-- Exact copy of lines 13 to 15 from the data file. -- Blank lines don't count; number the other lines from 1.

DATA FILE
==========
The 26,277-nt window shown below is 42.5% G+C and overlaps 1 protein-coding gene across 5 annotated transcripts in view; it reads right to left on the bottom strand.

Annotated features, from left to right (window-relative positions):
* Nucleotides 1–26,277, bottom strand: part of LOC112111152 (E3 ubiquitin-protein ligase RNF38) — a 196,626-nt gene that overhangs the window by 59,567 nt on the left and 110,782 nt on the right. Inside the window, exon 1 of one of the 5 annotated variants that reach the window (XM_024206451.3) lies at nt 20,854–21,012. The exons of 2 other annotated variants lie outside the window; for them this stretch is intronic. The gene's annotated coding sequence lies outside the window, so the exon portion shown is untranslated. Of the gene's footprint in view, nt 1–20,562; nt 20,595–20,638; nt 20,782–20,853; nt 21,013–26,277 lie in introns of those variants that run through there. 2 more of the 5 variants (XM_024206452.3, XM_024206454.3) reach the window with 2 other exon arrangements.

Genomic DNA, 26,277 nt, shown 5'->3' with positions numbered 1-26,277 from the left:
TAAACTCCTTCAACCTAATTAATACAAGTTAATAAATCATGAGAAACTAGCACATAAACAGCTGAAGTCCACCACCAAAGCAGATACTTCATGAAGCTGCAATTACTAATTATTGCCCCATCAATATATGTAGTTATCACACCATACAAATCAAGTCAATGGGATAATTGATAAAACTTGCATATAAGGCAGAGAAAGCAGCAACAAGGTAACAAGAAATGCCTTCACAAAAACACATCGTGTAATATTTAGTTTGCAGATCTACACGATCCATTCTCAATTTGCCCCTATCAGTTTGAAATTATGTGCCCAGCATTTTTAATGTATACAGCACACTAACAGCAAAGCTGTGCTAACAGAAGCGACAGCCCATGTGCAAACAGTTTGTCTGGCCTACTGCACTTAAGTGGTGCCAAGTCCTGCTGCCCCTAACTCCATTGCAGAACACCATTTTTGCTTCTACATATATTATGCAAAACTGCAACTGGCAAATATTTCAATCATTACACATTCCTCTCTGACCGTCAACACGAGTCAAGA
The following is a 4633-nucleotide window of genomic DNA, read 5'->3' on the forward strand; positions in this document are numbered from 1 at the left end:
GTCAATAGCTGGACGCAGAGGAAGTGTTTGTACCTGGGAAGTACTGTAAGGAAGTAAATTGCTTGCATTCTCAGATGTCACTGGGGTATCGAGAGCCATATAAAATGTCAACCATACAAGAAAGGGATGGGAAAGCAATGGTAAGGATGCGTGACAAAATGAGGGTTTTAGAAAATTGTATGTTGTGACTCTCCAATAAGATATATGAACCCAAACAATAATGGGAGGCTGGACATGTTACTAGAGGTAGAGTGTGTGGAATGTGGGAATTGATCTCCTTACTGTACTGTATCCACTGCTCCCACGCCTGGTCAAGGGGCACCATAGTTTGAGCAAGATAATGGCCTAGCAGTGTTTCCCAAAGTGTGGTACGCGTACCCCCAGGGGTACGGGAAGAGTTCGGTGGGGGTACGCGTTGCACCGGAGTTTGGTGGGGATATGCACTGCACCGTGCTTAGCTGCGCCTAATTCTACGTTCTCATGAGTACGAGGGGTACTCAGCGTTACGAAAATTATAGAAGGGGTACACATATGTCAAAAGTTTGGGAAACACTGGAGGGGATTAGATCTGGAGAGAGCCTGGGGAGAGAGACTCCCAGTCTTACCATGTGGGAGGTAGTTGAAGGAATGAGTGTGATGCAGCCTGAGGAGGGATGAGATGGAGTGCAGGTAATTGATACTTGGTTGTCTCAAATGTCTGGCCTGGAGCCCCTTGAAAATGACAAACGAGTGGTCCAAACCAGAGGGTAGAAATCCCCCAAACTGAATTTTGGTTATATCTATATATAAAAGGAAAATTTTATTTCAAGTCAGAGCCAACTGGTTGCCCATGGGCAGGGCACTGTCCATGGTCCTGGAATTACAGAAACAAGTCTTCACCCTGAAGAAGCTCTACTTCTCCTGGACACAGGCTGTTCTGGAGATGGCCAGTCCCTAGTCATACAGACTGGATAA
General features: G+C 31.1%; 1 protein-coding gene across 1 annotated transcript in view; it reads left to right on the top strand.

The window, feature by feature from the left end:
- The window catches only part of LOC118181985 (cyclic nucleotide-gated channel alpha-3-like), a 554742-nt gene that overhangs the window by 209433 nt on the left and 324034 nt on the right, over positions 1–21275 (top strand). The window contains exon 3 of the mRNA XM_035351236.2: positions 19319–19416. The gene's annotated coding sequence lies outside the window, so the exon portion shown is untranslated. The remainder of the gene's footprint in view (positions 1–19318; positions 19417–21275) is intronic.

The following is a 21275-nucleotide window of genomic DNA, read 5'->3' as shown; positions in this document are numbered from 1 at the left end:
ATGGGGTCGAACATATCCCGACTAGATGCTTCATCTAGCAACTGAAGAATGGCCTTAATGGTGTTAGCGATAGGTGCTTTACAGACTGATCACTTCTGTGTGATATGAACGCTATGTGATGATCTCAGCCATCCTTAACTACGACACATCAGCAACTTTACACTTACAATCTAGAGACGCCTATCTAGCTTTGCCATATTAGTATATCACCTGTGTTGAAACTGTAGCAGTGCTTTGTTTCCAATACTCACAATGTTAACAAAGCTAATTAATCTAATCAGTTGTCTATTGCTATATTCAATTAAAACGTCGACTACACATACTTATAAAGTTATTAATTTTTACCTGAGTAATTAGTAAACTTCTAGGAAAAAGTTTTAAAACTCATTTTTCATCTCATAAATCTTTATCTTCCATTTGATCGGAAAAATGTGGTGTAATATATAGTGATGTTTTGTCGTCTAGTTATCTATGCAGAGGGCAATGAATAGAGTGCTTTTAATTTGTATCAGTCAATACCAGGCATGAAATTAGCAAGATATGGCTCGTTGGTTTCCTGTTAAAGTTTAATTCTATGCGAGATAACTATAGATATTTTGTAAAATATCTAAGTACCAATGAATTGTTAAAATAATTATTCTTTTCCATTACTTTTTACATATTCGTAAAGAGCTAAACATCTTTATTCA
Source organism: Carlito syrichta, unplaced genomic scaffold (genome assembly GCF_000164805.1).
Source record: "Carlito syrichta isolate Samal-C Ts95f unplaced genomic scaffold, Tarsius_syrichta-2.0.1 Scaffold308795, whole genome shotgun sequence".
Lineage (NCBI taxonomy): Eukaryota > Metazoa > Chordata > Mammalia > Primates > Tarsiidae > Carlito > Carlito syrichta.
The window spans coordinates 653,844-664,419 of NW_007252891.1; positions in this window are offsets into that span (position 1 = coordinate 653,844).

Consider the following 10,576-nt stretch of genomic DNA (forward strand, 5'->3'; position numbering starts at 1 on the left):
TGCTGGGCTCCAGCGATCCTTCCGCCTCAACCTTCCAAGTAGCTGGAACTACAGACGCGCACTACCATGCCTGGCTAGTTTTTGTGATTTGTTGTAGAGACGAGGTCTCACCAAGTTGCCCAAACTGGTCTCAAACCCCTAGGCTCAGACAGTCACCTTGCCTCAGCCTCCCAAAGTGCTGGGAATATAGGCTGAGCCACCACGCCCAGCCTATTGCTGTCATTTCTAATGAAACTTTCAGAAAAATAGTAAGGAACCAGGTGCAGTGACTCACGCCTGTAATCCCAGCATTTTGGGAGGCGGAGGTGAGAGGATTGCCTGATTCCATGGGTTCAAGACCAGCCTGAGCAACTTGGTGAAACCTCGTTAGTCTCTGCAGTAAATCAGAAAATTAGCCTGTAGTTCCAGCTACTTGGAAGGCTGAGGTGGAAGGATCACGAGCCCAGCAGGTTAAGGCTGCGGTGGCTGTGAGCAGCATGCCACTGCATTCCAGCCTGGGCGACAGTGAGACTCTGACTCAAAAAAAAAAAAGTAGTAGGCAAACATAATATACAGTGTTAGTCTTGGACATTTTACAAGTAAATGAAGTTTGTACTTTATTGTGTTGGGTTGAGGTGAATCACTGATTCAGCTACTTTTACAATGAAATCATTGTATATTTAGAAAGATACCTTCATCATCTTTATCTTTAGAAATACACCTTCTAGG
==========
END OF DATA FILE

Source organism: Carlito syrichta, unplaced genomic scaffold (genome assembly GCF_000164805.1).
Source record: "Carlito syrichta isolate Samal-C Ts95f unplaced genomic scaffold, Tarsius_syrichta-2.0.1 Scaffold308795, whole genome shotgun sequence".
Lineage (NCBI taxonomy): Eukaryota > Metazoa > Chordata > Mammalia > Primates > Tarsiidae > Carlito > Carlito syrichta.